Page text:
“We are always at the mercy of Baghdad and this is why we are looking to find another formula. Our budget has been cut; there is no assistance for the military. These show that we cannot work together. There is an Iraq before Mosul and post-Mosul. This is why we have to seek a solution for stability. The only way forward is to go for an independent entity in Iraqi Kurdistan,” the spokesperson said.
Dealing Turkey & US
The KRG spokesman believes the Iraqi Kurdistan’s independence can be gained through serious conversations with the Iraqi government in Baghdad, and then by assuaging the potential concerns of its neighbors.
“We need to enter serious conversations first with Baghdad before anybody else. Then hopefully with our other neighbors so that they do not see this newborn entity as a threat to their security and stability,“ Dizayee said, adding immediately,
“We are talking about the borders of Iraqi Kurdistan alone. We have no ambitions of a territory in Iran, Syria and Turkey.”
Hurriyet Daily News points out that Turkey has always opposed any sort of independent Kurdistan, highlighting Iraq’s territorial integrity.
Dizayee said the issue was never raised officially with Turkey, and a talk may be possible after the April 16 referendum when the Turkish citizens are going to vote on whether to transform their country from a parliamentary into presidential republic.
“The referendum is only a couple of weeks away. I don’t think it is too much of a time in a nation’s history. We are ready to wait. For sure we have to talk with Turkey,” the KGR spokesman added.
In his words, the United States has not endorsed the Iraqi Kurds’ independence ambitions either, and the real concern for the U.S. is to have a strong Iraq in the region.
“Iraq is a strategically important country for them. But if you do not address the Kurdish issue in Iraq, Iraq will never be stable. The present Iraq is far from being stable,“ Dizayee argued.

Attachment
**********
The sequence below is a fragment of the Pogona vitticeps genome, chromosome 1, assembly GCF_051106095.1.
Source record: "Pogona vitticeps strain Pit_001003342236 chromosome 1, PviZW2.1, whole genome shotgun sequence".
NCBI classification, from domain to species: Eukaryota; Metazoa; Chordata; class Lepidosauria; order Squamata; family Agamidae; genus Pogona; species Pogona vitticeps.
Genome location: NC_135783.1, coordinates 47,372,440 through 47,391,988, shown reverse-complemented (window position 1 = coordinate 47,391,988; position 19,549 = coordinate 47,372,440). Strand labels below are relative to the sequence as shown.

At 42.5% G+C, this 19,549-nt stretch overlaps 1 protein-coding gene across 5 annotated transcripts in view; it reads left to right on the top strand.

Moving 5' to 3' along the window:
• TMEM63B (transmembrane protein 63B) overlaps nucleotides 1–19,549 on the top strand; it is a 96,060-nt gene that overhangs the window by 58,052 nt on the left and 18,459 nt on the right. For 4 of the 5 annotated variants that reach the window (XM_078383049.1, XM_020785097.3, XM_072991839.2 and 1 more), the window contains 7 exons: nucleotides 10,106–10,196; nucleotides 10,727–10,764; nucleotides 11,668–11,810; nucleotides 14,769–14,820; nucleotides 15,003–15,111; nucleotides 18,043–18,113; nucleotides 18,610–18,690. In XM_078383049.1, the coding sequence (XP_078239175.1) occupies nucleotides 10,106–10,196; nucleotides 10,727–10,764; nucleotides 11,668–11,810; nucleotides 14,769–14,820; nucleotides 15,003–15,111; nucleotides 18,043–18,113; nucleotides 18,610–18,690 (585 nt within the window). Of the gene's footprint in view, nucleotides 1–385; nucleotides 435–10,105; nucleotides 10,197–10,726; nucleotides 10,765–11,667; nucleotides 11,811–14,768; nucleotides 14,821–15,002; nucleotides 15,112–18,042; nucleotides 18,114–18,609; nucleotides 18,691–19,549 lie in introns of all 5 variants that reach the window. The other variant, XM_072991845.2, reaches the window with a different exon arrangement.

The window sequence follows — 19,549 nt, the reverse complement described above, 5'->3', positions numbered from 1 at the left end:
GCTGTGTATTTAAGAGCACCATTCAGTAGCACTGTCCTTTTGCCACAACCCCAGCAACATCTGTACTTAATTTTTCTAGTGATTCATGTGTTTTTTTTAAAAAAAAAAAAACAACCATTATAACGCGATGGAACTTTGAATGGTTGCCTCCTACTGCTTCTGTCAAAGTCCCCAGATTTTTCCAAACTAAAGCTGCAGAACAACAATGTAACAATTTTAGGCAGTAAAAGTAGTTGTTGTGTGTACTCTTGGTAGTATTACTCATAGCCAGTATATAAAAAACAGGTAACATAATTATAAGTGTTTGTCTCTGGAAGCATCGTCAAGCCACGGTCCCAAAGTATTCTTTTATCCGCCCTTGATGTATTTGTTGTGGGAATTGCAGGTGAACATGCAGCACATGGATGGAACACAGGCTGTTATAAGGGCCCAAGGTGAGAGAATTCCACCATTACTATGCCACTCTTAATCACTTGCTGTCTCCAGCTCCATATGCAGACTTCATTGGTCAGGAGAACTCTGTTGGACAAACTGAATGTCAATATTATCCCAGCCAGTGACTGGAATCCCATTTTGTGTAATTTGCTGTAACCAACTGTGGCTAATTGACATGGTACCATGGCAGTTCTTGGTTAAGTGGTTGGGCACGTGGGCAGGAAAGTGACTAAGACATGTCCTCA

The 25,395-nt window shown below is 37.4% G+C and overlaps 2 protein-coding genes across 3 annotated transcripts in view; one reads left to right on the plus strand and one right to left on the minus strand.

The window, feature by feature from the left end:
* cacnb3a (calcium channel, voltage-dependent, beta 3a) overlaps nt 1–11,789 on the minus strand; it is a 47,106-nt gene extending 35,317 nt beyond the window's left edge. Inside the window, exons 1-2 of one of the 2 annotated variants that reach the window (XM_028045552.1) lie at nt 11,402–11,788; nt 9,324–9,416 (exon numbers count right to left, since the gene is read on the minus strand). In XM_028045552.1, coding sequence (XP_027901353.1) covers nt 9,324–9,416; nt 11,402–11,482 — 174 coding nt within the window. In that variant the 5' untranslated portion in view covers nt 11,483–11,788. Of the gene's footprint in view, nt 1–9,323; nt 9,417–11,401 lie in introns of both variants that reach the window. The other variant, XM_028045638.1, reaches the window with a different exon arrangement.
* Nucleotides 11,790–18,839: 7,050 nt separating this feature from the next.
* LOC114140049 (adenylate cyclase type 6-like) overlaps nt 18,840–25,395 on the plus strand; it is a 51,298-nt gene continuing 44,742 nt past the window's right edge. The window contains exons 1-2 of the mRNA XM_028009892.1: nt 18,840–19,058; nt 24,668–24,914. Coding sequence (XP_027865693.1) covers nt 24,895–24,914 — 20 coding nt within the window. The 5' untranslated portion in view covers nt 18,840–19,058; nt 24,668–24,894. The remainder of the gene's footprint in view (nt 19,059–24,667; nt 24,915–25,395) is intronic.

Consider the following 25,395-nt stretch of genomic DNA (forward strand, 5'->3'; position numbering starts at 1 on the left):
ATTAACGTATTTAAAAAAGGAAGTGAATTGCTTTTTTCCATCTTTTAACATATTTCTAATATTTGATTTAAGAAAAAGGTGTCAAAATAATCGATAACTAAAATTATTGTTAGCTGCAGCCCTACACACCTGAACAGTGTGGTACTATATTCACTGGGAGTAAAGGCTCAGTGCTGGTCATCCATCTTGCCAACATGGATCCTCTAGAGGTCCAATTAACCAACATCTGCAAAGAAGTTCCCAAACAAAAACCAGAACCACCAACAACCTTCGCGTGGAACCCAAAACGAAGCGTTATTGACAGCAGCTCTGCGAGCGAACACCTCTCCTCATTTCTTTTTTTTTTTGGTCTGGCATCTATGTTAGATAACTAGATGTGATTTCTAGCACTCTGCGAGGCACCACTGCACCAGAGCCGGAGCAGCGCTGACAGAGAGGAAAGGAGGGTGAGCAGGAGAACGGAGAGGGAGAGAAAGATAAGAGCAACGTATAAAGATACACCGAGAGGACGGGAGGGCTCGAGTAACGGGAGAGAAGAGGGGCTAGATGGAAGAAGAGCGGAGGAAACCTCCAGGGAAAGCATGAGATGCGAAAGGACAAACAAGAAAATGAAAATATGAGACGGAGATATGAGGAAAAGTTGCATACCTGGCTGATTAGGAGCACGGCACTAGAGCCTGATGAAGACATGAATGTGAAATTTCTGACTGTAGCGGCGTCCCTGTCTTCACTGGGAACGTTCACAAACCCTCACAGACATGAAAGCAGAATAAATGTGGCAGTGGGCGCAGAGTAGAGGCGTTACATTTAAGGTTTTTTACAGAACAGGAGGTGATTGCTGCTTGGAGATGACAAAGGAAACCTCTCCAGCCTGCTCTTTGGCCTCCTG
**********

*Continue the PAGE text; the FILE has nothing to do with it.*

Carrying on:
“Years ago, a very senior American official said in a discussion with one of our politicians that he envisaged a strong, centralized Iraq. Our friend asked him, ‘In that case, why did you remove Saddam?’ After Saddam, you will never have a strong centralized government, never. It can only happen under a dictatorship,” he said.
The ‘Totally Different’ Syrian Kurds
Dizayee explicitly made the point that the potential independence of Iraqi Kurdistan was not going to set an example for the stateless Kurds in neighboring countries.
“They are totally different,” the spokesperson said, referring to the Kurds in Syria.
“First the Kurds’ progress in Iraq has been continuing almost uninterrupted since World War I in Iraq. We have a legal status as an autonomous region. The Kurdish leadership in Iraq has been received at the White House, Downing Street, Elysee and Bestepe [Ankara]. There is a de facto recognition,“ the KRG spokesman argued.
“I do not think you can draw a parallel with the [outlawed Kurdistan Workers’ Party] PKK or Syrian Kurds. This luxury for Syrian Kurds will not last long, unfortunately. We encourage them to be more realistic. We also encourage the PKK to be more pragmatic to open doors with other opposition groups,” Dizayee said.
He added he still saw a possibility for a peace process between Turkey and the PKK “not immediately, but in the future,” with a possible role for KRG President Masoud Barzani.
“If all sides accept such a role, I am sure we will be eager to contribute – particularly because he has a lot of respect among Kurds in Turkey,” Dizayee added.